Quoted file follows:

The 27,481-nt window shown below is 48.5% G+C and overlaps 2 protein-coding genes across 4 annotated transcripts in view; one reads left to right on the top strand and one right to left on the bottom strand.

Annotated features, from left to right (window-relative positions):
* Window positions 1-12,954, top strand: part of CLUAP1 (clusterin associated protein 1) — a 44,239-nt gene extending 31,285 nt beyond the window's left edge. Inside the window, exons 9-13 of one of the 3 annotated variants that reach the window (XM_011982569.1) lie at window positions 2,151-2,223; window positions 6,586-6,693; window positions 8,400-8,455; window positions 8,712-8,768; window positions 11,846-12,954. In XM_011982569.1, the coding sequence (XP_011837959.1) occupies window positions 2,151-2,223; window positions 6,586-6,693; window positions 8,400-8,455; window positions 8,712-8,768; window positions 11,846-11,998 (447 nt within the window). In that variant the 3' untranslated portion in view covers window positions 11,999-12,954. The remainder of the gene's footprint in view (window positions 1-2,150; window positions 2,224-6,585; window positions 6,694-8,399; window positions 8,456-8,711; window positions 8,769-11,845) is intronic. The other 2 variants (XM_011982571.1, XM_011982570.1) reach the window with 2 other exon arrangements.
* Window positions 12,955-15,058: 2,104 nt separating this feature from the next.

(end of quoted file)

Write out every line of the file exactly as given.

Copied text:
The 27,481-nt window shown below is 48.5% G+C and overlaps 2 protein-coding genes across 4 annotated transcripts in view; one reads left to right on the top strand and one right to left on the bottom strand.

Annotated features, from left to right (window-relative positions):
* Window positions 1-12,954, top strand: part of CLUAP1 (clusterin associated protein 1) — a 44,239-nt gene extending 31,285 nt beyond the window's left edge. Inside the window, exons 9-13 of one of the 3 annotated variants that reach the window (XM_011982569.1) lie at window positions 2,151-2,223; window positions 6,586-6,693; window positions 8,400-8,455; window positions 8,712-8,768; window positions 11,846-12,954. In XM_011982569.1, the coding sequence (XP_011837959.1) occupies window positions 2,151-2,223; window positions 6,586-6,693; window positions 8,400-8,455; window positions 8,712-8,768; window positions 11,846-11,998 (447 nt within the window). In that variant the 3' untranslated portion in view covers window positions 11,999-12,954. The remainder of the gene's footprint in view (window positions 1-2,150; window positions 2,224-6,585; window positions 6,694-8,399; window positions 8,456-8,711; window positions 8,769-11,845) is intronic. The other 2 variants (XM_011982571.1, XM_011982570.1) reach the window with 2 other exon arrangements.
* Window positions 12,955-15,058: 2,104 nt separating this feature from the next.